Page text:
Brendan Downs’ photo of the new supernova he discovered this week.
Brendan Downs’ photo of the new supernova he discovered this week. Supplied

Stargazer discovers new supernova

EYES intently scanning the night sky, gazing at light emitted when the dinosaurs roamed, ever hopeful for a discovery of a breath-taking rarity.

Such is the devotion of amateur astronomers such as Brendan Downs who spends every clear night looking into his telescope.

His incredible patience was rewarded early Sunday morning when he spotted a previously unidentified exploding star.

Now officially catalogued as 2010dc, the supernova is in a galaxy far, far away called Pava.

“I don't know how far away it is yet,” the Eastern Heights man said. “But it's tens of millions of light years away. That means it exploded basically when the dinosaurs were on Earth and the light is just reaching us now.”

The process of finding a new supernova is an exercise in patience Job would have envied.

Mr Downs said it started with him taking pictures of galaxies in the night sky and comparing them to reference pictures.

“Then hopefully I see a star where there wasn't before,” he said. “You need to take a lot of pictures. I've taken 2000 pictures this year and 3000 last year without finding anything until last Sunday morning.”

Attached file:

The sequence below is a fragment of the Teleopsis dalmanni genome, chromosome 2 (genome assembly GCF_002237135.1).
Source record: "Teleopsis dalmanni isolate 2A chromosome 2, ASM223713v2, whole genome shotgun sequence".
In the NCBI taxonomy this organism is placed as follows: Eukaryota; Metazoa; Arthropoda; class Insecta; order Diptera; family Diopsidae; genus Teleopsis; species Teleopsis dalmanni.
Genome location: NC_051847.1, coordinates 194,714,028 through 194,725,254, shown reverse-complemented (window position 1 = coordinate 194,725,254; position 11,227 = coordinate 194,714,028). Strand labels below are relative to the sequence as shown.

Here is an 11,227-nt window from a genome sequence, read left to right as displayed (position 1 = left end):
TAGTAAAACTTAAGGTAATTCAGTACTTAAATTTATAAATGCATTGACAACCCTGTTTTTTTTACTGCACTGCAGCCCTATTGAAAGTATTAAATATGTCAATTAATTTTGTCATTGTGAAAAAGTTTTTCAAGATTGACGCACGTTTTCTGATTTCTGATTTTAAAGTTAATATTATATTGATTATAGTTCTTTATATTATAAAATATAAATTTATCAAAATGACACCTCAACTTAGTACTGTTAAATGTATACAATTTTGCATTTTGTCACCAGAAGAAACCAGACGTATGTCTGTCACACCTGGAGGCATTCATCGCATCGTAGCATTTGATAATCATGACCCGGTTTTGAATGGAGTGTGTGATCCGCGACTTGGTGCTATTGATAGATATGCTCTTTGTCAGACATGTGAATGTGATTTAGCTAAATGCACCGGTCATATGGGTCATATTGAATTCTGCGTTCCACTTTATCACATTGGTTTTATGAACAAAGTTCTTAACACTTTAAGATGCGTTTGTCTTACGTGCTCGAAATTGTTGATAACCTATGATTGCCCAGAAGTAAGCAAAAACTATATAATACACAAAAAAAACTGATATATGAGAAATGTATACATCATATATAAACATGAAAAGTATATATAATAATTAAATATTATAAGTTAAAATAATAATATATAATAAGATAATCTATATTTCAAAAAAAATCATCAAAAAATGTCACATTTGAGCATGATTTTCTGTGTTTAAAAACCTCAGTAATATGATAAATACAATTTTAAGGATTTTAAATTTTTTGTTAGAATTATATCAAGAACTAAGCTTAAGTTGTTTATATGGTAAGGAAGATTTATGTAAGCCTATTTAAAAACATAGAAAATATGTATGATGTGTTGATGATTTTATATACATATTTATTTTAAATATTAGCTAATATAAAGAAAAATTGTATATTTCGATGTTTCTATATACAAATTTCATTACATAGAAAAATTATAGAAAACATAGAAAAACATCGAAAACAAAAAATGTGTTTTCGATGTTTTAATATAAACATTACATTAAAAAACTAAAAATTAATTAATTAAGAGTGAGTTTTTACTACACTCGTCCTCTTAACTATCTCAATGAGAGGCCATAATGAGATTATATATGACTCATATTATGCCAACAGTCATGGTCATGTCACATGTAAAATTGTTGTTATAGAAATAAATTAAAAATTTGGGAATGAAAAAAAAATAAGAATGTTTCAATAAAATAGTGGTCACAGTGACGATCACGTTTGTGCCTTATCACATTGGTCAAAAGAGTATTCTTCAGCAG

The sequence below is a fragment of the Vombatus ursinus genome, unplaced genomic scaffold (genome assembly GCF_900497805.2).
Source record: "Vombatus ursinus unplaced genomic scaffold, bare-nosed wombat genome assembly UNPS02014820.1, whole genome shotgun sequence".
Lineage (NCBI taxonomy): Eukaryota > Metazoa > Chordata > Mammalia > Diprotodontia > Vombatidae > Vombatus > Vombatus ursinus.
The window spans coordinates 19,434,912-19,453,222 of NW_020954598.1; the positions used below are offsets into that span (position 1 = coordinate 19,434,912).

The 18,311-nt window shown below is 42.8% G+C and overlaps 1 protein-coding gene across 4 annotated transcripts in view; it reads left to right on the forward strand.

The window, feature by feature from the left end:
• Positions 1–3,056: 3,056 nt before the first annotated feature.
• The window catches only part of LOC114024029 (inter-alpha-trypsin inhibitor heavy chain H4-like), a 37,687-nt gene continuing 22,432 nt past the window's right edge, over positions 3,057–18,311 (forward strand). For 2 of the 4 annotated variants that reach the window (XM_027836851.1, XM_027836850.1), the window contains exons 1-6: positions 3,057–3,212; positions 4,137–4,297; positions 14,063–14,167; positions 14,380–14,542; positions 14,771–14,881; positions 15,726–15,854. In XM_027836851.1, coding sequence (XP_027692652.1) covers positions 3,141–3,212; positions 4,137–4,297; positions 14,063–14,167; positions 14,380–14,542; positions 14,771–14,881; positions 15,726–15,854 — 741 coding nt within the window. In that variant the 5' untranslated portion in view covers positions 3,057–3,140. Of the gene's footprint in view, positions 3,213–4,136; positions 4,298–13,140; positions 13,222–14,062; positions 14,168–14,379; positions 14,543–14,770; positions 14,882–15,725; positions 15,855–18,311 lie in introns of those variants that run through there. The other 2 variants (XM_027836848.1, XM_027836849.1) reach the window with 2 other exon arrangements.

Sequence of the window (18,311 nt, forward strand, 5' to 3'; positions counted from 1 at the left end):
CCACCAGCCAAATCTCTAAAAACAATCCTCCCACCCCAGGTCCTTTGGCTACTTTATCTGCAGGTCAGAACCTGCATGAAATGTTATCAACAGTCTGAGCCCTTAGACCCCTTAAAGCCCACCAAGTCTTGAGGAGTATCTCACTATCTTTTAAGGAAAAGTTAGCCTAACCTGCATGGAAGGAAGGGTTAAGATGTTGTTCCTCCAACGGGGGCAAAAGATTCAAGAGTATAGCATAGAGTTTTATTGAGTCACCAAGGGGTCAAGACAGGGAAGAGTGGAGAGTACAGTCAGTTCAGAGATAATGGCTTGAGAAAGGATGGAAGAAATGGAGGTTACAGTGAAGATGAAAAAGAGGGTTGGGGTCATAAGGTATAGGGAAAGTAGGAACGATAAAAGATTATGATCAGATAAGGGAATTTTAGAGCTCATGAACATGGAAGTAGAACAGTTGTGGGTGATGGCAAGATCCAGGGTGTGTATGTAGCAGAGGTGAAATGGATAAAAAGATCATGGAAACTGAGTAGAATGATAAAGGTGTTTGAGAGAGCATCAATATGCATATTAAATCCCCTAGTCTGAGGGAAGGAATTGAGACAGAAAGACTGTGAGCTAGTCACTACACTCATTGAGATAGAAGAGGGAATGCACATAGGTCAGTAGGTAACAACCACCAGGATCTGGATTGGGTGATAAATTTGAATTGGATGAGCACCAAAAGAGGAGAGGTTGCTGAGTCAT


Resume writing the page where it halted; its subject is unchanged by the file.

Because of the patience needed, he said there weren't many people willing to put in the time and put up with disappointment.

Mr Downs found a supernova before, but that was in 1997.

“There are professionals with automated programs, but the professionals don't have the time to find nothing,” he said.

“Amateurs do have the time and, even though most of the discoveries are still made by the professionals, the amateurs sometimes sneak in.”

He said there was a check-list of things to do to verify the discovery before details were sent to the International Astronomical Union.

It sent an email this week confirming Mr Downs had discovered a new supernova.

“I discovered it at two o'clock in the morning and my heart rate really jumped for a while,” he said.

“I didn't get much sleep the next day as we were doing the verification work because my heart was pumping too hard.

“I do it for the sense of discovery, to think that I'm finding something that no one else knew about.”

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